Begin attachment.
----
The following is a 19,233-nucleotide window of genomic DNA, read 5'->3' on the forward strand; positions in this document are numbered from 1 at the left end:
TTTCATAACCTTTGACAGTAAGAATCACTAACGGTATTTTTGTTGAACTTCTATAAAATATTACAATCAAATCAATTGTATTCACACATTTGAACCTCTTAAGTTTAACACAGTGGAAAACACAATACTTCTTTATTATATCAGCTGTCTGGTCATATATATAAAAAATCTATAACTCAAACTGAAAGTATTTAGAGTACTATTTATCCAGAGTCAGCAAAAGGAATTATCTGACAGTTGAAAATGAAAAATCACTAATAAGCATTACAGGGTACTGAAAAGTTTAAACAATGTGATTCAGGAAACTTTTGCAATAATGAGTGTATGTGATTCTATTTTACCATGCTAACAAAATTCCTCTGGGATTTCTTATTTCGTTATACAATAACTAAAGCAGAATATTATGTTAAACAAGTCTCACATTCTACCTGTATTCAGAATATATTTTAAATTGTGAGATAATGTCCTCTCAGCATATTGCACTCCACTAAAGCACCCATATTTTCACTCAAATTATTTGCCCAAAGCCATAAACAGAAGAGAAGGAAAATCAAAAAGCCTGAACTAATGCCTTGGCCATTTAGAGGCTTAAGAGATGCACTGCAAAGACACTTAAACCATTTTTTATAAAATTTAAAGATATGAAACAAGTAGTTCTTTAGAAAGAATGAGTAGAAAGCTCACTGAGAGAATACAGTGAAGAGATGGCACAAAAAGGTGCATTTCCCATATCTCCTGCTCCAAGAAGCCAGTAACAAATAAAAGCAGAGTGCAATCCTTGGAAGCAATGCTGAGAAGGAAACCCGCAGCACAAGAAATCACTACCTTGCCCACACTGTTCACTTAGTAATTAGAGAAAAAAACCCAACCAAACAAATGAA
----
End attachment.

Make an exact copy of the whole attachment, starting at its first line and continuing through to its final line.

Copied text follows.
The following is a 19,233-nucleotide window of genomic DNA, read 5'->3' on the forward strand; positions in this document are numbered from 1 at the left end:
TTTCATAACCTTTGACAGTAAGAATCACTAACGGTATTTTTGTTGAACTTCTATAAAATATTACAATCAAATCAATTGTATTCACACATTTGAACCTCTTAAGTTTAACACAGTGGAAAACACAATACTTCTTTATTATATCAGCTGTCTGGTCATATATATAAAAAATCTATAACTCAAACTGAAAGTATTTAGAGTACTATTTATCCAGAGTCAGCAAAAGGAATTATCTGACAGTTGAAAATGAAAAATCACTAATAAGCATTACAGGGTACTGAAAAGTTTAAACAATGTGATTCAGGAAACTTTTGCAATAATGAGTGTATGTGATTCTATTTTACCATGCTAACAAAATTCCTCTGGGATTTCTTATTTCGTTATACAATAACTAAAGCAGAATATTATGTTAAACAAGTCTCACATTCTACCTGTATTCAGAATATATTTTAAATTGTGAGATAATGTCCTCTCAGCATATTGCACTCCACTAAAGCACCCATATTTTCACTCAAATTATTTGCCCAAAGCCATAAACAGAAGAGAAGGAAAATCAAAAAGCCTGAACTAATGCCTTGGCCATTTAGAGGCTTAAGAGATGCACTGCAAAGACACTTAAACCATTTTTTATAAAATTTAAAGATATGAAACAAGTAGTTCTTTAGAAAGAATGAGTAGAAAGCTCACTGAGAGAATACAGTGAAGAGATGGCACAAAAAGGTGCATTTCCCATATCTCCTGCTCCAAGAAGCCAGTAACAAATAAAAGCAGAGTGCAATCCTTGGAAGCAATGCTGAGAAGGAAACCCGCAGCACAAGAAATCACTACCTTGCCCACACTGTTCACTTAGTAATTAGAGAAAAAAACCCAACCAAACAAATGAA